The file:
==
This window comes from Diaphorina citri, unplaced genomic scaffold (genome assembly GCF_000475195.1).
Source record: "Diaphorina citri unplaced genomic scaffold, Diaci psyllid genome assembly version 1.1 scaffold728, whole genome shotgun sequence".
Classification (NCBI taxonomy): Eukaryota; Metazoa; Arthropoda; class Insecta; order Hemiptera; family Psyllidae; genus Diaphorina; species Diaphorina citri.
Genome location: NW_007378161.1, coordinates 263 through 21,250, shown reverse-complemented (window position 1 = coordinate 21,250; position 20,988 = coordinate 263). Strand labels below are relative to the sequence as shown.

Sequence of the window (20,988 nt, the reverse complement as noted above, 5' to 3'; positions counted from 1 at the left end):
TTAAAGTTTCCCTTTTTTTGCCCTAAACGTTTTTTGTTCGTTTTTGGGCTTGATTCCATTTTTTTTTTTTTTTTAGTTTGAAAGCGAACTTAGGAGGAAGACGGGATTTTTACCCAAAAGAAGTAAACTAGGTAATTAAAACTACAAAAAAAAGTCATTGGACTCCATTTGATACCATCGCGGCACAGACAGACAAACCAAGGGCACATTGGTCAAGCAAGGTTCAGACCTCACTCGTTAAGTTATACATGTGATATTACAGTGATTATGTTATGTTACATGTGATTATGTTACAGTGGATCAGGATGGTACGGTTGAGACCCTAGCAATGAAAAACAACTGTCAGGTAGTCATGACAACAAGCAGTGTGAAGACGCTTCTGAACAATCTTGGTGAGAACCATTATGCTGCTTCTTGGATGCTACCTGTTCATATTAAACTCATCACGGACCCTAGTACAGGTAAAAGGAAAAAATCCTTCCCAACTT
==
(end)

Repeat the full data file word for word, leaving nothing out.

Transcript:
This window comes from Diaphorina citri, unplaced genomic scaffold (genome assembly GCF_000475195.1).
Source record: "Diaphorina citri unplaced genomic scaffold, Diaci psyllid genome assembly version 1.1 scaffold728, whole genome shotgun sequence".
Classification (NCBI taxonomy): Eukaryota; Metazoa; Arthropoda; class Insecta; order Hemiptera; family Psyllidae; genus Diaphorina; species Diaphorina citri.
Genome location: NW_007378161.1, coordinates 263 through 21,250, shown reverse-complemented (window position 1 = coordinate 21,250; position 20,988 = coordinate 263). Strand labels below are relative to the sequence as shown.

Sequence of the window (20,988 nt, the reverse complement as noted above, 5' to 3'; positions counted from 1 at the left end):
TTAAAGTTTCCCTTTTTTTGCCCTAAACGTTTTTTGTTCGTTTTTGGGCTTGATTCCATTTTTTTTTTTTTTTTAGTTTGAAAGCGAACTTAGGAGGAAGACGGGATTTTTACCCAAAAGAAGTAAACTAGGTAATTAAAACTACAAAAAAAAGTCATTGGACTCCATTTGATACCATCGCGGCACAGACAGACAAACCAAGGGCACATTGGTCAAGCAAGGTTCAGACCTCACTCGTTAAGTTATACATGTGATATTACAGTGATTATGTTATGTTACATGTGATTATGTTACAGTGGATCAGGATGGTACGGTTGAGACCCTAGCAATGAAAAACAACTGTCAGGTAGTCATGACAACAAGCAGTGTGAAGACGCTTCTGAACAATCTTGGTGAGAACCATTATGCTGCTTCTTGGATGCTACCTGTTCATATTAAACTCATCACGGACCCTAGTACAGGTAAAAGGAAAAAATCCTTCCCAACTT